If first the necessity of classification to process data is considered, an insight into the longstanding success of the decline model and ethnic discourse can be suggested: both provide a straightforward narrative that can be converted in actual chronologies and simple explanations that can be related to the observed changes in the material record, making it very attractive to apply in data-driven archaeological methods. In contrast, transformation narratives are often more complex and generally cover a larger time span. In addition to vague chronological boundaries, they usually offer a variety of possibilities to explain the observations from the material record, making it less straightforward to apply to a material culture study or in the post-excavation process. The inability to convert the transformation perspective into easily applicable archaeological models might also be explained by the need for classification.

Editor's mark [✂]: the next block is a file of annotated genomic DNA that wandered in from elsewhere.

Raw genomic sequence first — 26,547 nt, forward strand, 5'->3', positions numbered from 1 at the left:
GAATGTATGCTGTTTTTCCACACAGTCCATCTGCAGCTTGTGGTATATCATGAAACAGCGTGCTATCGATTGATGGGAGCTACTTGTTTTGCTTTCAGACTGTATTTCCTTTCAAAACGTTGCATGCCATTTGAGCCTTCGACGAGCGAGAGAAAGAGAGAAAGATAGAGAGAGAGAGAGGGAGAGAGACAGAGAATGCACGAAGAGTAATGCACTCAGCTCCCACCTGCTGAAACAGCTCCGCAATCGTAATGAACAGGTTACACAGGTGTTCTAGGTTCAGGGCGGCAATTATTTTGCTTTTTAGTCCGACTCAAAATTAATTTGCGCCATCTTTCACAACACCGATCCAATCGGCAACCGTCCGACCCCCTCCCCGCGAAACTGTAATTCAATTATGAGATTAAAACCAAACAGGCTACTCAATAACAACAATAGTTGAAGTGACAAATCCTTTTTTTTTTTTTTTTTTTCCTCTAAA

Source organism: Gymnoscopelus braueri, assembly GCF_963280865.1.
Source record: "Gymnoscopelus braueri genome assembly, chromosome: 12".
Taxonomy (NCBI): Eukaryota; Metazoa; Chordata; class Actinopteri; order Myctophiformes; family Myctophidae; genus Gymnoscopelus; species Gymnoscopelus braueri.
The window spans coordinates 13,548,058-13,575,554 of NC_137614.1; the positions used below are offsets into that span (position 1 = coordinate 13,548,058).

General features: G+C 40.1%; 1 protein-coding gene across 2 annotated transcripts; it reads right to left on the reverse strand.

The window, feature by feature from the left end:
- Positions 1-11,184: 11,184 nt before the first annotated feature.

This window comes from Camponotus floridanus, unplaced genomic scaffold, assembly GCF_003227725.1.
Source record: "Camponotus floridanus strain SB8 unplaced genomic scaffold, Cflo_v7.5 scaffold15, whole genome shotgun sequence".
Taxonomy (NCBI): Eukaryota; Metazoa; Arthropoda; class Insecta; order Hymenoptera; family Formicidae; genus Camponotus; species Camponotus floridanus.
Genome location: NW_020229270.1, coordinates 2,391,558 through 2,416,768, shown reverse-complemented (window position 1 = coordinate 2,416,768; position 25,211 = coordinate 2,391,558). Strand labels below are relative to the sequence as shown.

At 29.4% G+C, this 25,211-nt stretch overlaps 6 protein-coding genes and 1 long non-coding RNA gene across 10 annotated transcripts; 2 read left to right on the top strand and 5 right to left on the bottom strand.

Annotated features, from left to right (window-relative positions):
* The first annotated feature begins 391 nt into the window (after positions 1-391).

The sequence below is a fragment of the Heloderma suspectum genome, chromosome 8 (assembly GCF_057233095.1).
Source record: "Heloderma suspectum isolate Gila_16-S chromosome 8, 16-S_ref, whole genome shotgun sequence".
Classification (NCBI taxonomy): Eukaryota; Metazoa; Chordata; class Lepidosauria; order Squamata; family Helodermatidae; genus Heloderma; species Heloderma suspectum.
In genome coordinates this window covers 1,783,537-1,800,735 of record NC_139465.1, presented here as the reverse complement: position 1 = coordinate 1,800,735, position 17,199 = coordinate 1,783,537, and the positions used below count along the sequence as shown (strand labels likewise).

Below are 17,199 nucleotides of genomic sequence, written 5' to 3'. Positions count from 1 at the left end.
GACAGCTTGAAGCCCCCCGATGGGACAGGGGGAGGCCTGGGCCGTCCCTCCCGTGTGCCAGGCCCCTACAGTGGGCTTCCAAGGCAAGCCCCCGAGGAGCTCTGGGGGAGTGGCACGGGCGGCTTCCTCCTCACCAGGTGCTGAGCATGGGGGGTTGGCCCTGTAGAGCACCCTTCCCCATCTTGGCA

A second influence of classification is the periodisation practice. Periodisation is used to convert an abstract concept of time into everyday use by creating artificial chronological classes of perceived cultures with a clear start, middle, and end (Collingwood 1927: 324). The middle part of a culture usually corresponds to the societal peak for which the largest quantity of sources and information is available. In contrast, the start and end phases of a culture are usually less clearly defined. This indicates that chronological boundaries have been drawn up in transitional periods, between one clearly defined culture and the next. Thus, by organising our understanding of the past into a linear progression of cultures, these transitions have been marked as less attractive periods in the gaps between the historically more interesting periods. Collingwood (1927: 445) phrased it as: ‘… we see history split up into disconnected episodes, each episode forming a relative intelligible whole, separated from its neighbours by dark ages’. In this view, Lucas (2004: 100) has argued that the obscurity of the fifth century is a fictitious problem caused by the incapacity to move beyond the constraints of our chronological systems. While this assessment is highly debatable, it can be observed that the fifth century in Northern Gaul has indeed become the victim of our periodisation practices. While it should mark the transition between the Late Roman and the Early Medieval period, it is generally not included as the end of the Late Roman phase—which is actually placed in AD 410 with the withdrawal of Roman military forces—nor is it fully included in the beginning of Merovingian history, which starts with Clovis c. AD 480. This means that, in the traditional organisation of the archaeological discipline, the bulk of the fifth century is left unaccounted for. Despite many studies and debates, there are still few systematic approaches to refurbish our understanding of the fifth century mainly due to a general scarcity of sources. As a result, the fifth century in Northern Gaul lacks a clear identity, culture, and structure that could be studied systematically. Therefore, the fifth century remains not fully Roman, Gallo-Roman, Germanic, Frankish, Merovingian, or Christian. It does not fit in any of the predetermined categories, time periods, or research traditions.